Law Commission consultation paper concludes DoLS are 'deeply flawed'
Sep 29, 2018, 22:12 PM
family law, consultation, deprivation of liberty safeguards, law commission, protective care, mental capacity
The Law Commission is today opening a consultation on the law of mental capacity and deprivation of liberty. The consultation is open until 2 November 2015. A final report with our recommendations and a draft Bill is expected to publish in 2016.
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Jul 8, 2015, 03:30 AM
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The Law Commission is today opening a consultation on the law of mental capacity and deprivation of liberty. The consultation is open until 2 November 2015. A final report with recommendations and a draft Bill is expected to publish in 2016.
The Deprivation of Liberty Safeguards (DoLS) aim to protect people who lack mental capacity, but who need to be deprived of liberty so they can be given care and treatment in a hospital or care home. If a person’s right to liberty needs to be infringed in other settings, an authorisation must be obtained from the Court of Protection.
The DoLS have been criticised since they were introduced for being overly complex and excessively bureaucratic. In March 2014, a House of Lords Select Committee published a detailed report concluding that the DoLS were 'not fit for purpose' and recommended that they be replaced. At the same time, a case in the United Kingdom Supreme Court held that far greater numbers of people fell to be dealt with under the DoLS system than had previously been thought. This has placed increasing burdens on local authorities and health and social care practitioners administering the DoLS.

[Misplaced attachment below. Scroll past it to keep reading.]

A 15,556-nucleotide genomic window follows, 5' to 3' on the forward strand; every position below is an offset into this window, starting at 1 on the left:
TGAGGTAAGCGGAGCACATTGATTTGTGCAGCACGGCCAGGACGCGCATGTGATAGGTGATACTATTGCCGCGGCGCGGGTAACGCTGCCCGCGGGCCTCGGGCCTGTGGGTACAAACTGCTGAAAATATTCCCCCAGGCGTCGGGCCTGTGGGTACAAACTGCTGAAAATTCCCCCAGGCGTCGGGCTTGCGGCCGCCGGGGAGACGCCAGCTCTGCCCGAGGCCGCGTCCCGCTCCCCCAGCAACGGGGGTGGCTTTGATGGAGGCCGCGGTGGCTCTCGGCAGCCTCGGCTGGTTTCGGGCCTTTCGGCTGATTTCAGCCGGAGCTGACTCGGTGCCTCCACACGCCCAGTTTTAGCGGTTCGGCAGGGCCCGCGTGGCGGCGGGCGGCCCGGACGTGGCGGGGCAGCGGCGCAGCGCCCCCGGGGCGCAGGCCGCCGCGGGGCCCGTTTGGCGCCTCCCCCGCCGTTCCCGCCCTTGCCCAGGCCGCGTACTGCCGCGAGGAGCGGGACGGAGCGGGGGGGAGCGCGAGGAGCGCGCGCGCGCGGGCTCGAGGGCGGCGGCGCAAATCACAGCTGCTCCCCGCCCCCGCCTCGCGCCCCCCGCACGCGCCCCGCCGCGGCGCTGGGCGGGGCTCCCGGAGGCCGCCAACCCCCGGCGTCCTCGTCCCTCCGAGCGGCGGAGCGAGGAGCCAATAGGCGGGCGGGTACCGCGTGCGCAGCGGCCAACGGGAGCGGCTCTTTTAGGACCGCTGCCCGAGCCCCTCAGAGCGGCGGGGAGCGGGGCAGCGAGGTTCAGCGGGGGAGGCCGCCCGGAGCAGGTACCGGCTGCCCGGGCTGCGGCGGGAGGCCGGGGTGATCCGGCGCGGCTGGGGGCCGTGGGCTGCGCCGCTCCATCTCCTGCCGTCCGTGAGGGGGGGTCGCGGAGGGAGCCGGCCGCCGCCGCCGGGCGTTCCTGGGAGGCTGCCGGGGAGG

Our consultation paper concludes that the DoLS are ‘deeply flawed’. We provisionally propose that they be replaced with a new system, to be called ‘Protective Care’. This system is not focused on authorising deprivations of liberty, but instead upon providing appropriate care and better outcomes for people who lack mental capacity and helping their family and carers.
We suggest that people who lack capacity and are living in care homes, supported living and shared lives accommodation be provided with a set of safeguards intended to ensure that their accommodation and care and treatment are right for them. Additional safeguards would then apply if a person accommodated in these settings requires some restrictive forms of care or treatment. We suggest that treatment of this kind be authorised with a minimum of bureaucracy by an independent professional to be known as an Approved Mental Capacity Professional.
A separate scheme of safeguards will apply for those accommodated in hospital settings and palliative care, and be tailored to recognise that people’s accommodation in these settings is usually temporary. Safeguards will also apply for those people deprived of liberty in family homes or other domestic settings, and will recognise the special sensitivities that surround a person’s own home.
We also suggest that anyone subject to the Protective Care scheme should be provided with an advocate to represent their views and wishes, and that any restrictive treatment and care decisions should be challengeable in a specialist tribunal, rather than in a court.